California EV charging update is something Australia needs to take heed of
A new California rule could pave the way for more affordable—and more efficient—EV charging.
As reported by Canary Media (via ChargedEVs), the California Public Utilities Commission recently approved a new rule requiring the state’s three largest utilities to let EV chargers measure the amount of energy they’re using.
Many home chargers already have metering capability, but without the requirement to use it utilities were forcing customers to install separate meters at their own expense. In addition to being redundant, this could cost up to $2,000, according to a figure quoted by Pacific Gas & Electric (PG&E), the state’s largest utility.
So while California has required time-of-use rates that could incentivize EV owners to charge during off-peak times, that has been cost-prohibitive to some homeowners until now. But with chargers showing how much power is being used in real time, customers can take advantage of those time-of-use rates without having to spend extra money on a second meter.
The potential benefits aren’t just financial. Time-of-use charging is a key technology that will help enable the increased electricity load from EVs to make the grid cleaner, not dirtier. The decision will also help prevent grid concerns, such as what California has faced this weekend, because incentivized off-peak charging will help reduce the load on the grid.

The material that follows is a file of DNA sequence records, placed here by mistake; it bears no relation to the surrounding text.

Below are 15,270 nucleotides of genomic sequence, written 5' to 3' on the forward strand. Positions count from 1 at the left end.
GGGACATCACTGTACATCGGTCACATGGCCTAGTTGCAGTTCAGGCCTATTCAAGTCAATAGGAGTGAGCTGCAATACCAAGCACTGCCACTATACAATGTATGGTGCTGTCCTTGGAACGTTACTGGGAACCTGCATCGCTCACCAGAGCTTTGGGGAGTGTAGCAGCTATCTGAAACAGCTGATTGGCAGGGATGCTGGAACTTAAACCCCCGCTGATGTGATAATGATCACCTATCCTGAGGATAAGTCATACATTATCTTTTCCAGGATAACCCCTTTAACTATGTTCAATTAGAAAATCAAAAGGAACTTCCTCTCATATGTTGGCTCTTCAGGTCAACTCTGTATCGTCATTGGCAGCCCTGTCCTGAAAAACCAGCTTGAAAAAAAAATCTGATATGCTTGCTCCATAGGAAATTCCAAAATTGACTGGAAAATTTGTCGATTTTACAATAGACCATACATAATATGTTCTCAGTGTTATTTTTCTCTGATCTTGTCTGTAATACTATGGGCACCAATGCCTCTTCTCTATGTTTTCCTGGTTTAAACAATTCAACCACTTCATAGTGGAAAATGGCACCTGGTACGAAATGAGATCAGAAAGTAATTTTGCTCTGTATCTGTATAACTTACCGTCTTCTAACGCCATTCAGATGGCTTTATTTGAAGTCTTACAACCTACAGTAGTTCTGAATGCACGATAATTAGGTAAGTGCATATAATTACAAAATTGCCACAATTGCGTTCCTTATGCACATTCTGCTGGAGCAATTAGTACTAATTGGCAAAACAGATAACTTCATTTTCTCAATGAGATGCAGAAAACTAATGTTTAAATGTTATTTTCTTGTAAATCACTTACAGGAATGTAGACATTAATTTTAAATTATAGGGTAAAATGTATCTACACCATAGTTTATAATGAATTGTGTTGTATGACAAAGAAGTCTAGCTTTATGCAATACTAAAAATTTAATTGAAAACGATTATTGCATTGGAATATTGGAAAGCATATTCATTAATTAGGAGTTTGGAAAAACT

And, as the percentage of EVs in the fleet ramps up, and as public charging becomes more widely available, it could be argued that smart charging is more important than fast charging.
By charging slowly, outside of peak hours, EV drivers still get the energy they need with fewer necessary upgrades to grid infrastructure. With the new rule in place, California could soon tap into smart charging’s true potential.
This is something to keep an eye on in Australia where utilities are always looking for innovative ways to charge customers more.
“This is crazy!” Hyundai Ioniq 5 sells out again in less than ten minutes
The Ioniq 5 electric crossover has sold out again, with the latest drop of units from Hyundai’s Australian division gone in a matter of minutes.
Hyundai announced last week that it would make an additional 135 vehicles available on Wednesday, continuing the “drip feed” release of the popular EV, which has won multiple car of the year awards around the world.
The latest tranche included, for the first time, the newly named AWD Techniq with optional sunroof, which was originally a standard feature but was then removed amid rising costs and differentiation of the pricing from the RWD Dynamiq.
Interest in the Ioniq 5 is clearly not slowing down.